IngressA set of rules that manage external access to the services in a cluster, providing capabilities like load balancing, SSL termination, and name-based virtual hosting. In AKS, Ingress can be managed using Azure Application Gateway or Kubernetes-native ingress controllers.

Azure Kubernetes Services (AKS) Use Cases

Microservices Architectures
AKS provides a dynamic and scalable environment to host microservices, offering rich features for service discovery, autoscaling, and load balancing. This makes it an ideal platform for organizations adopting microservices to accelerate development cycles and improve service reliability.

Batch Processing
For workloads that require processing large volumes of data in batches, AKS can dynamically allocate resources to match the workload demands. This capability is essential for scenarios like financial modeling, scientific simulations, and big data analytics.

Machine Learning and AI
AKS facilitates the deployment and scaling of machine learning models by providing a flexible platform that can handle variable computational loads. Integration with Azure AI and Machine Learning services further streamlines the development and deployment of AI-driven applications.

DevOps and Continuous Delivery
AKS integrates seamlessly with CI/CD pipelines, enabling teams to automate the build, test, and deployment phases of application development. This accelerates time-to-market and improves the overall quality of software releases.

How to Create an Azure Kubernetes Services Cluster – Tutorial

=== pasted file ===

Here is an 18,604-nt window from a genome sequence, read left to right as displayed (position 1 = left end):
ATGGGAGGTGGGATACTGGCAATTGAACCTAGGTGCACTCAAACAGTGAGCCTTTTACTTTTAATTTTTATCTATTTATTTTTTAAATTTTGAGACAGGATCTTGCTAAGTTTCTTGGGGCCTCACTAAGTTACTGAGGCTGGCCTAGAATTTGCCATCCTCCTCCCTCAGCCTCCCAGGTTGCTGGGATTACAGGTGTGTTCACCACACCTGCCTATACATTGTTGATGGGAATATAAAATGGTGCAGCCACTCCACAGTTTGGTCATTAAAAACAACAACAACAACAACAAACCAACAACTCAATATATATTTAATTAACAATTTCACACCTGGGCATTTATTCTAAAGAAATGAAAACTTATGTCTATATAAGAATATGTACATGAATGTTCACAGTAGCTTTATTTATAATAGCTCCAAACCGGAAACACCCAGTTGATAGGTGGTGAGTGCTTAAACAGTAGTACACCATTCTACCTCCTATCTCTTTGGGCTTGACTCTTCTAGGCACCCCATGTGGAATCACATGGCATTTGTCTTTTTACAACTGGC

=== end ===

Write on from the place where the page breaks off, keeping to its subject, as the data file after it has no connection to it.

Creating an Azure Kubernetes Service (AKS) cluster is a straightforward process, designed to set you up with a fully managed Kubernetes environment in a few simple steps. Before beginning, ensure you have an active Azure subscription. If not, sign up for a free account on the Azure website.

Creating an AKS Cluster : Step-by-Step Guide

  • Login and Resource Creation
    • Navigate to the Azure portal and log in.
    • On the Azure portal menu or Home page, select “Create a resource.”
    • Choose “Containers” and then “Kubernetes Service.”
  • Configure Cluster Basics
    • Under the “Basics” tab, fill out the following:
      • Project details: Select your Azure Subscription and either pick an existing Azure Resource Group or create a new one, such as myResourceGroup.
      • Cluster details: Choose the “Standard ($$)” option for Preset configuration (for details on presets, refer to Azure’s documentation). Name your Kubernetes cluster (e.g., myAKSCluster) and select a region. Leave the Kubernetes version at its default setting and ensure API server availability is set to 99.5%.
  • Primary Node Pool Settings
    • Click “Next: Node pools” and keep the default settings for the primary node pool.
  • Access Configuration
    • In the “Access” tab, keep “System-assigned managed identity” for Resource identity. This setup provides a secure identity for applications to use with Azure AD-authenticated resources.
    • Ensure Kubernetes role-based access control (RBAC) is set to default for enhanced security and granular control over resource access within your AKS cluster.
  • Networking and Integrations
    • Proceed to “Next: Networking” and retain the default network settings.
    • In the “Integrations” tab, activate “Enable recommended alert rules” for AKS clusters to set up essential alerts out-of-the-box. This feature will automatically enable a list of critical alerts for monitoring cluster health and performance.